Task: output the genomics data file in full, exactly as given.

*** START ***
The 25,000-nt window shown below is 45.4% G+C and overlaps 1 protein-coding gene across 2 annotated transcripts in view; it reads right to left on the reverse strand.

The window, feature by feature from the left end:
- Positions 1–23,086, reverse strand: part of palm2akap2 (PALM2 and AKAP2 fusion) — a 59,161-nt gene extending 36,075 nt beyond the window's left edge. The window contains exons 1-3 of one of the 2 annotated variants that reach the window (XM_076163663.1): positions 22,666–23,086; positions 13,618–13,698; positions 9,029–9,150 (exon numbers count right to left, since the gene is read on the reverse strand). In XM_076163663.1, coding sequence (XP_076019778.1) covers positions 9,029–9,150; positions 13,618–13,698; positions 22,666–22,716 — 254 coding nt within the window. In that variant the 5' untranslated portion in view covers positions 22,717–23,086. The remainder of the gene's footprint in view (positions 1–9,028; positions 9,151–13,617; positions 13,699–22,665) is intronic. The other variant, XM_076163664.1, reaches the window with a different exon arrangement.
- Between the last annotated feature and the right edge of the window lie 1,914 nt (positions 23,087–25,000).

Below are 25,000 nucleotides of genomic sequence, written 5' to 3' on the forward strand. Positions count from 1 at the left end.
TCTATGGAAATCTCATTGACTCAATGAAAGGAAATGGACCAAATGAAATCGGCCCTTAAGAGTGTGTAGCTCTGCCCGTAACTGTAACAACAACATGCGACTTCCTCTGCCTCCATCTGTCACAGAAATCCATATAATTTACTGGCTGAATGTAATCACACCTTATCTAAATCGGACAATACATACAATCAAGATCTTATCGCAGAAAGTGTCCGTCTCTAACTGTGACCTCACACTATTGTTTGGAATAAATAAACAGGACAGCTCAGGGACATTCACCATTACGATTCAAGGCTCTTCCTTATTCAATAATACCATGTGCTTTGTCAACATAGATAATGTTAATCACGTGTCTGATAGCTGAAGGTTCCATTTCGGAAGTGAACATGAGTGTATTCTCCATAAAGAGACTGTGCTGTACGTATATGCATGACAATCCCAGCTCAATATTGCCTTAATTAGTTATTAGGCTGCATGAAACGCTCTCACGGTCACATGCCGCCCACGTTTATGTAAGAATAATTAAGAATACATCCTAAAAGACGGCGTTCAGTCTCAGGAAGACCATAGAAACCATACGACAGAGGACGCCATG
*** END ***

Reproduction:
The 25,000-nt window shown below is 45.4% G+C and overlaps 1 protein-coding gene across 2 annotated transcripts in view; it reads right to left on the reverse strand.

The window, feature by feature from the left end:
- Positions 1–23,086, reverse strand: part of palm2akap2 (PALM2 and AKAP2 fusion) — a 59,161-nt gene extending 36,075 nt beyond the window's left edge. The window contains exons 1-3 of one of the 2 annotated variants that reach the window (XM_076163663.1): positions 22,666–23,086; positions 13,618–13,698; positions 9,029–9,150 (exon numbers count right to left, since the gene is read on the reverse strand). In XM_076163663.1, coding sequence (XP_076019778.1) covers positions 9,029–9,150; positions 13,618–13,698; positions 22,666–22,716 — 254 coding nt within the window. In that variant the 5' untranslated portion in view covers positions 22,717–23,086. The remainder of the gene's footprint in view (positions 1–9,028; positions 9,151–13,617; positions 13,699–22,665) is intronic. The other variant, XM_076163664.1, reaches the window with a different exon arrangement.
- Between the last annotated feature and the right edge of the window lie 1,914 nt (positions 23,087–25,000).

Below are 25,000 nucleotides of genomic sequence, written 5' to 3' on the forward strand. Positions count from 1 at the left end.
TCTATGGAAATCTCATTGACTCAATGAAAGGAAATGGACCAAATGAAATCGGCCCTTAAGAGTGTGTAGCTCTGCCCGTAACTGTAACAACAACATGCGACTTCCTCTGCCTCCATCTGTCACAGAAATCCATATAATTTACTGGCTGAATGTAATCACACCTTATCTAAATCGGACAATACATACAATCAAGATCTTATCGCAGAAAGTGTCCGTCTCTAACTGTGACCTCACACTATTGTTTGGAATAAATAAACAGGACAGCTCAGGGACATTCACCATTACGATTCAAGGCTCTTCCTTATTCAATAATACCATGTGCTTTGTCAACATAGATAATGTTAATCACGTGTCTGATAGCTGAAGGTTCCATTTCGGAAGTGAACATGAGTGTATTCTCCATAAAGAGACTGTGCTGTACGTATATGCATGACAATCCCAGCTCAATATTGCCTTAATTAGTTATTAGGCTGCATGAAACGCTCTCACGGTCACATGCCGCCCACGTTTATGTAAGAATAATTAAGAATACATCCTAAAAGACGGCGTTCAGTCTCAGGAAGACCATAGAAACCATACGACAGAGGACGCCATG